This is a question students often ask me, whether they are trying to improve their physical endurance or help heal from the loss of a loved one. It’s hard for me to give a definitive answer. When my teacher is asked that question he answers, without hesitation, “every day.” But I tend to use Viniyoga’s standard answer to every question: “It depends.” It depends on your goals, your lifestyle, and even more importantly how you define yoga practice.
Let’s start by assuming you define yoga practice as asana, or movement.
In that case, Gary’s answer of “every day” seems really overwhelming to me. He equates a daily practice to flossing your teeth; something you do consistently, gently, daily, for overall health. But to be completely honest, there are days I don’t get around to flossing, either. (Don’t tell my dentist!)
And I do avoid sharing that information with my dentist. Because when he asks, I know the answer he wants to hear. I don’t lie to him, but I always feel guilty, even though the answer is almost every day. Likewise, if we think the goal of yoga is to practice asana every day, anything less than that feels like a failure. And if we fail, we are more likely to give up on yoga altogether.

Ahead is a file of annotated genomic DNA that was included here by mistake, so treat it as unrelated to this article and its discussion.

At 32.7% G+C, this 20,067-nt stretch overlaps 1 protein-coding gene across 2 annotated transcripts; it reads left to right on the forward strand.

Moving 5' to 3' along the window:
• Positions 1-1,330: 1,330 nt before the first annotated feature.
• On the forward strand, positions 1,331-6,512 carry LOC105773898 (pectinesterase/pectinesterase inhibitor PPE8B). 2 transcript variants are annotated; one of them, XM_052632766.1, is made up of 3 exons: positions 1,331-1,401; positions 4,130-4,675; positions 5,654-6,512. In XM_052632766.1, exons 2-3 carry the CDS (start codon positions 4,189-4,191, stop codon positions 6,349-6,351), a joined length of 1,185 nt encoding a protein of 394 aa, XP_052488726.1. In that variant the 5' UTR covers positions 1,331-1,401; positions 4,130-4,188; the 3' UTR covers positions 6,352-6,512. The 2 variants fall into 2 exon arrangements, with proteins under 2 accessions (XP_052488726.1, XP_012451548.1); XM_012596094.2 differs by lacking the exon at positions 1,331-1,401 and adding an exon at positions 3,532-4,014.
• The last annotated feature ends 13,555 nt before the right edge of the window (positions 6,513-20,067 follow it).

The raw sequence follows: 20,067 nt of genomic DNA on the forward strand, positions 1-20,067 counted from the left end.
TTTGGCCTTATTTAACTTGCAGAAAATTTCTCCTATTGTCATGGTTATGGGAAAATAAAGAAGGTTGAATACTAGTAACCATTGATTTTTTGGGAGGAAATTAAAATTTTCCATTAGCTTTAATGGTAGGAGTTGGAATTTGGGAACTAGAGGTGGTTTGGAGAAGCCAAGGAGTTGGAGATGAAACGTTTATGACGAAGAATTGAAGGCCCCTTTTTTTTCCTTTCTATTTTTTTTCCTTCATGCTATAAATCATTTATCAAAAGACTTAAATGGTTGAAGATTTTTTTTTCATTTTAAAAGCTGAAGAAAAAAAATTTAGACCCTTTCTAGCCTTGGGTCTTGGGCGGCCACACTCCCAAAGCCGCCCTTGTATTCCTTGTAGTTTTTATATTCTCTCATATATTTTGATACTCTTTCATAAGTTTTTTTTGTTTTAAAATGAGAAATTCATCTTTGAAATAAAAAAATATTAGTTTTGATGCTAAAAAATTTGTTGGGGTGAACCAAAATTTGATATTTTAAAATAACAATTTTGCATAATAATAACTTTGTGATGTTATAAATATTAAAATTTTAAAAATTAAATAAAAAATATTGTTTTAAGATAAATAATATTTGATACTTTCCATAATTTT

So I never tell students to practice asana “every day.” Don’t get me wrong. I believe strongly in the benefits of a consistent asana practice. It can help improve everything from emotional stress to low back pain. I’ve found that the “sweet spot” for my clients, however, is usually practicing around three days a week. More than that is likely a bit better. Less than that will very often bring results, just not as dramatically or as quickly.
If you can come to class three times a week, awesome! Our early morning yoga immersion students can attest to the benefits they receive from practicing at the studio that often. If you can’t, however, I recommend one class with a teacher each week. The other two practices can be shorter (15 to 20 minutes is surprisingly effective) and done at home. Many of the series we offer, such as Yoga for Healthy Backs and Yoga for Real People offer home practices as part of the series, for that specific reason.
But the above still only addresses the question if you define yoga as a physical practice. In fact, it is so much more than that. It is a set of tools that encompasses meditation, sound, movement, breath work, and ritual. Beyond even that, it is a system of living that fosters connection, compassion, and presence. It’s about cherishing the relationships of your life, and striving to better understand the people within those relationships. Those are components of yoga I try to practice every day–even on those days the dental floss doesn’t make it out of the bathroom drawer. It’s not just a daily practice, but hopefully a continual one.
Come visit Whole Life Yoga in Seattle!